GRE prep, two months in & three months away

Back in January, I bought some books so that I could start studying for the GRE. I wanted to take it mid-June; that gives me as much time as possible to prepare while still allowing a month in which I could retake the test (the current version) if I don’t like my first scores. I’m thinking June 13.

I’ve worked through the 80 sets of words (10 per set) in Barron’s Essential Words for the GRE. I knew some, vaguely recognized others, and had never even seen a few of them (like “contumacious”–rebellious or disobedient). Now I’ve begun the section on word roots. I feel more confident about those, but there are still some that I never quite knew (which now make embarrassingly perfect sense, like “ev,” as in “medieval”–“medi” = middle, “ev” = age/era, “al” = a suffix meaning “of,” “pertaining to,” etc.). Medieval. Belonging to, pertaining to, or characteristic of the Middle Ages. What a duh.

I recently noticed the word “vicious” as well. (Think “vice.”) Of course, now the phrase “vicious circle” sounds pretty strange. Somebody anthropomorphized the abstract concept of circularity?

On a diagnostic test in the Barron’s general GRE prep book, I scored 760 on the Verbal section, which is hopeful. (Should I have shown off there by saying “sanguine” instead? …Nah, would’ve just put my mind on Firefly.) I didn’t do so well at the Quantitative portion, but that was before working on any math. I haven’t done the stuff they’re testing in the math section for about ten years; instead I’ve finally begun to get a grasp on sines, cosines, and tangents (thank you, physics), found the tangents of some curves ( 😉 ), and briefly surveyed the terrain of discrete maths (sets, graphs, combinations and permutations, etc.). Those, and puzzles. I like puzzles. Give me a problem with a checkerboard and I’ll be worse than a dog worrying its favorite bone.

I’ve now worked through 200 pages of the Nova GRE Math Prep book. So far, so good. I’ve really got to stop making stupid mistakes, though–I made 2 or 3 in the set of 100 geometry problems–and I should probably start plowing through a couple dozen pages a day just for the practice. That’s the most important thing for me in math; I just have to use it so much that I can’t get it out of my head if I want to, so that it doesn’t take me so long to get to the answers. I can’t try to memorize math (it doesn’t work that way for me), but if I use it, I’ll remember it like remembering how to swim. It takes a little bit to readjust after a long break, but the memory’s there, in the muscle. And if I use math enough, I can begin to see how it works, how the numbers and shapes and equations relate to one another. I love that, and that’s what I need to do. Unfortunately, I’ve only worked on the math in fits now and then, so far.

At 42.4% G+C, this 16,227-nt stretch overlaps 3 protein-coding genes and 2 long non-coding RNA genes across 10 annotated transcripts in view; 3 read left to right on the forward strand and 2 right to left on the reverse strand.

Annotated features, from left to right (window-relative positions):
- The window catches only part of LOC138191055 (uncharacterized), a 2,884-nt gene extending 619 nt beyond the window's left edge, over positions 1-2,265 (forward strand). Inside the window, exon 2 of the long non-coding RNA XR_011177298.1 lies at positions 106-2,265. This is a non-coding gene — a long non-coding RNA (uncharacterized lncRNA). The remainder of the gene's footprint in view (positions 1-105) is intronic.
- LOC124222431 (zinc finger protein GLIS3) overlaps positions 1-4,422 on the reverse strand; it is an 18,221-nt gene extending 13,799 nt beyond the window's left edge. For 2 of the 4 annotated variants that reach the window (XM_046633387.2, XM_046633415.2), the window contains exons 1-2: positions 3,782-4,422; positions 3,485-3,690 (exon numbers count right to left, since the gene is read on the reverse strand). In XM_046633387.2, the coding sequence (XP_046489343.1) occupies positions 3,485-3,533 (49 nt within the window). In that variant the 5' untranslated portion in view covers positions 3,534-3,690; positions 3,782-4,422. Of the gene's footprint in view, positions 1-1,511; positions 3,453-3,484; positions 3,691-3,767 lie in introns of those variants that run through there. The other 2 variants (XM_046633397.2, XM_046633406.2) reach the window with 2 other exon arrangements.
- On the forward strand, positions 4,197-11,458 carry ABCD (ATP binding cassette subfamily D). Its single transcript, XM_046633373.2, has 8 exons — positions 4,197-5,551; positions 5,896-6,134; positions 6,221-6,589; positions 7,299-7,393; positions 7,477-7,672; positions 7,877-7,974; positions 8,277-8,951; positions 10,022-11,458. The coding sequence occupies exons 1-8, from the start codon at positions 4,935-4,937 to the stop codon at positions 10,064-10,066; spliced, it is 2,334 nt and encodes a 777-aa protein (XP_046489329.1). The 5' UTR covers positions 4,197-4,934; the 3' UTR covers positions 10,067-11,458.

So, I should go work on some of those roots and maths instead of rambling on about them. Cheers.


Science books ahoy!

A few weeks ago, one of the people I follow on Twitter posted a link to a blog post about reading challenges. I wasn’t aware of these before; someone posts a challenge, like “read 12 books this year and blog about them,” and people sign up to participate. Some offer prizes; some are just for fun. This one caught my eye: “Science Book Challenge 2011.”

Science Book Challenge 2011 from Scienticity

A program called Scienticity hosts this science reading challenge yearly (since 2008), and they collect and post the notes that bloggers submit on the books they read. The challenge is to read three science books (loosely defined) this year and blog about them. There’s a decent collection of notes on books ranging from minimally scientistic novels like Dan Brown’s Angels & Demons (not sure how that one got in there) to popular science or social science books like Muller’s Physics for Future Presidents and Levitt’s Freakonomics. Someone even reviewed the first real work I read for a philosophy class, Dan Dennett’s Freedom Evolves.

They provide a nice rubric to help bloggers organize their notes and to help readers get a quick picture of how the bloggers rate each book. Each book gets a rating from one (least) to five (most) for how well it meets each of these five criteria:

  • Scienticity (how “science-y” the book is)
  • Readability (how easy it is to read – low isn’t necessarily bad; it could just be challenging material)
  • Hermeneutics (how well the author understands and conveys the material)
  • Charisma (how fun or engaging the book is to read)
  • Recommendation (how strongly the reviewer recommends the book)

Of course, different people will be more or less generous in their ratings, but that’s what notes are for. 🙂

I love that they keep the reviews available for visitors to read (in fact, that’s a significant part of the challenge’s purpose); I’ve already added a book to my reading list because of the reviews it had there. I heard of Natalie Angier’s The Canon: A Whirligig Tour of the Beautiful Basics of Science through a podcast I listen to sometimes, but didn’t plan to read it until I saw an enthusiastic review in the science challenge book notes. (Oddly, the second review, which is negative, added to my desire to read it – I guess reviews that spend a full paragraph complaining that a book is too hard because it has a few 30-35 page chapters have that effect on me.)

I like the premise of the challenge enough that I think I’ll jump in, myself. I don’t know for sure which ones I’ll read, but here are my current ideas:

Wish me luck, and go check out the Science Book Challenge 2011!